The National Association of Proprietors of Private Schools (NAPPS) has expressed the readiness of members of the association to offer scholarships to no fewer than 400,000 indigent children across the country in the next three years as part of contribution to mitigate the effects of the coronavirus (COVID-19) pandemic on education.
This is as the association condemned what it described as multiple taxes and levies charged by both federal and state government on private schools, and proposed the establishment of a special financial institution, such as “Education Bank’ to support private schools with concessionary interest (single digit) that takes peculiarity of school operations into account.
The National President of the association, Otunba Yomi Otubela, who disclosed this yesterday during a virtual press conference in commemoration of the 2020 Annual NAPPS Day, said the decision had already been communicated to the Federal Ministry of Education to partner the government in proffering solution to the crisis in the sector.
“Therefore, it is the unanimous decision of the national executives of NAPPS that each of about 40,000 proprietors in NAPPS shall oblige to award scholarships to a target of 10 indigent children per year for a consecutive three years,” he said. Meanwhile, the Founder and Chancellor of Afe Babalola University, Ado-Ekiti (ABUAD), Aare Afe Babalola (SAN) lamented the current low quality and standard of education in the country, which he traced to poor budgetary allocation to the sector.
The legal icon, who presented a paper on “Digital Revolution as a Tool in Revamping Nigeria’s Education in Post-COVID-19 Era,” however, said that the place of digital revolution in revamping Nigeria’s education in post-COVID-19 era had become a moral imperative, regretting that the government education budget is below 7 per cent of the UNESCO benchmark. Underscoring the imperativeness of the digital revolution in post-COVID-19 era, Chief Babalola said the use of computer technology to access education online/virtually, share information and data in real time without being physically located together, and what they need at the right time.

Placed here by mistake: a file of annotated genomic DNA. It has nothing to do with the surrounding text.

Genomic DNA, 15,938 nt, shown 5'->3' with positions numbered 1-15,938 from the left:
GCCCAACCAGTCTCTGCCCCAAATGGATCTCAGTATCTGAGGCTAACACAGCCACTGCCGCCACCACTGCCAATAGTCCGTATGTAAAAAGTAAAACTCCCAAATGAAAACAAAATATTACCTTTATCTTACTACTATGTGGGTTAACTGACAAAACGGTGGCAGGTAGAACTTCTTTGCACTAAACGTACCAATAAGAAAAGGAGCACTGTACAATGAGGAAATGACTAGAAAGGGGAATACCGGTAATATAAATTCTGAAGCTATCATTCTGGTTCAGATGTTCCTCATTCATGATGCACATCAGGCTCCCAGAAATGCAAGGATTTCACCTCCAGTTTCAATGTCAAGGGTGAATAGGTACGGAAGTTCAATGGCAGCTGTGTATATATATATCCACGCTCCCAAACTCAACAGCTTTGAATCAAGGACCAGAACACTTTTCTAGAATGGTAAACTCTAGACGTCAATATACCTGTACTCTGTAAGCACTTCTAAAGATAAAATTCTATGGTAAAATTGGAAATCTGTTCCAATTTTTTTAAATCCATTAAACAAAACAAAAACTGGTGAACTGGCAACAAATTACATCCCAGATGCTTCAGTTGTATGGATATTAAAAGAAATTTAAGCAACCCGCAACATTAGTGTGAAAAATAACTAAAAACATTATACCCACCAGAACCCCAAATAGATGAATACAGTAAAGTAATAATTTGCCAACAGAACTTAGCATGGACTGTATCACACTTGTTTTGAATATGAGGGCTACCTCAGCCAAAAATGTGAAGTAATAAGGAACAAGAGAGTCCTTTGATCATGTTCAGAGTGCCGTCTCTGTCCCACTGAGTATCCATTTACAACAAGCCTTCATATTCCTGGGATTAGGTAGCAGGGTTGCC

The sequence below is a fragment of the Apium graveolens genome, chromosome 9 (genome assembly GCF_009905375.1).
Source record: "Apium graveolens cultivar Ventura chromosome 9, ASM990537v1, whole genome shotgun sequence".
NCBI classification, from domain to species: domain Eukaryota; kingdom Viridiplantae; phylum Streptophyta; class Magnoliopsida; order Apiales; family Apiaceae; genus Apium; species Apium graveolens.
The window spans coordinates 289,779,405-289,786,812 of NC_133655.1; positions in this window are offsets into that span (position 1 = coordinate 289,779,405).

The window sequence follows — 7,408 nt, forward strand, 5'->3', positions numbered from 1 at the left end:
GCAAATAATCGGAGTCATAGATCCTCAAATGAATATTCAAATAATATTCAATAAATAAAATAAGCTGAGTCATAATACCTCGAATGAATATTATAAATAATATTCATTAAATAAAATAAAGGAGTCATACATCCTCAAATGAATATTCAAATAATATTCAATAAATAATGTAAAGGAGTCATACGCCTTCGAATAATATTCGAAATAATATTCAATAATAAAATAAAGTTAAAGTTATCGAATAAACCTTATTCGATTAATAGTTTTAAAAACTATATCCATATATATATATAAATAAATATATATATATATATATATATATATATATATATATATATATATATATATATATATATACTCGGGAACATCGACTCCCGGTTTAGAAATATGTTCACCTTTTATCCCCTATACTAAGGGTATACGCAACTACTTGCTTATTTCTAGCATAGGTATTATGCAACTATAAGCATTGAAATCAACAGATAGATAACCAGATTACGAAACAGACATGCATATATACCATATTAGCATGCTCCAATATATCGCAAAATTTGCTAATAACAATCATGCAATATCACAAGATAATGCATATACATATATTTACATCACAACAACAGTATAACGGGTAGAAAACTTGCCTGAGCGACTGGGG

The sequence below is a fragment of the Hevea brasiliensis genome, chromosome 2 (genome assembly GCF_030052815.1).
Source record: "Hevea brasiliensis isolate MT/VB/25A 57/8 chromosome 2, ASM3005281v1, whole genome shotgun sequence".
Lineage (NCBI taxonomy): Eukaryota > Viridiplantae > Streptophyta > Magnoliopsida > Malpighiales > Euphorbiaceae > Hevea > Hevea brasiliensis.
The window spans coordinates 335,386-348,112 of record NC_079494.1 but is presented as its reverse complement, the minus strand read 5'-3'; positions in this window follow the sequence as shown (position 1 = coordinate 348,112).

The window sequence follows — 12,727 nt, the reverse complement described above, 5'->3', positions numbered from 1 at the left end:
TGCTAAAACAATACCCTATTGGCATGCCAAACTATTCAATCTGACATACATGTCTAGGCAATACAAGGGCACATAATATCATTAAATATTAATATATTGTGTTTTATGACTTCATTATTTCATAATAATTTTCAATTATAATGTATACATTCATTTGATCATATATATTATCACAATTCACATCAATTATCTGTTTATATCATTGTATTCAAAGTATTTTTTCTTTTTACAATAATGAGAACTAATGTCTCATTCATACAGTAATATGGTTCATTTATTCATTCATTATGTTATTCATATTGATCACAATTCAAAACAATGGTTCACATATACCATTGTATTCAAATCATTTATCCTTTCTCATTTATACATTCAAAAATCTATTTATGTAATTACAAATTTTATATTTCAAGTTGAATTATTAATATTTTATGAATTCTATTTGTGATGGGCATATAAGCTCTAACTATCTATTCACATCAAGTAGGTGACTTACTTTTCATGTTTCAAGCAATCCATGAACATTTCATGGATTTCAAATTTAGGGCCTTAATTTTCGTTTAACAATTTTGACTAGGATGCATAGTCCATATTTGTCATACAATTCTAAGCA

“If any university and school hopes to become a world class university or institution it is imperative that all the teachers must go digital,” he noted, saying when teachers were using chalk and Blackboard had since changed as people can now communicate with the world right where they are seated through the instrumentalities of hand set and computers. Otubela added: ‘It should be noted that our member schools before now had been devoted to offer different forms of scholarships to indigent students, but we want to do more. With this, the association is poised to remove a minimum of about 400,000 children from the streets each year.
Within the period, our target is to reduce the rate by four per cent annually as an addition to government efforts.” According to him, the theme for this year’s NAPPS Day was apt as it gives an insight into the plethora of challenges school owners have had to confront in the past months, which indeed have reshaped the way they do things due to the rude interruption of COVID-19 on every aspect of their lives.
Otubela, therefore, lauded the support from the management of School Try, an ICT firm, to NAPPS member private schools across the federation in the bid for the schools to adopt digitalisation of school processes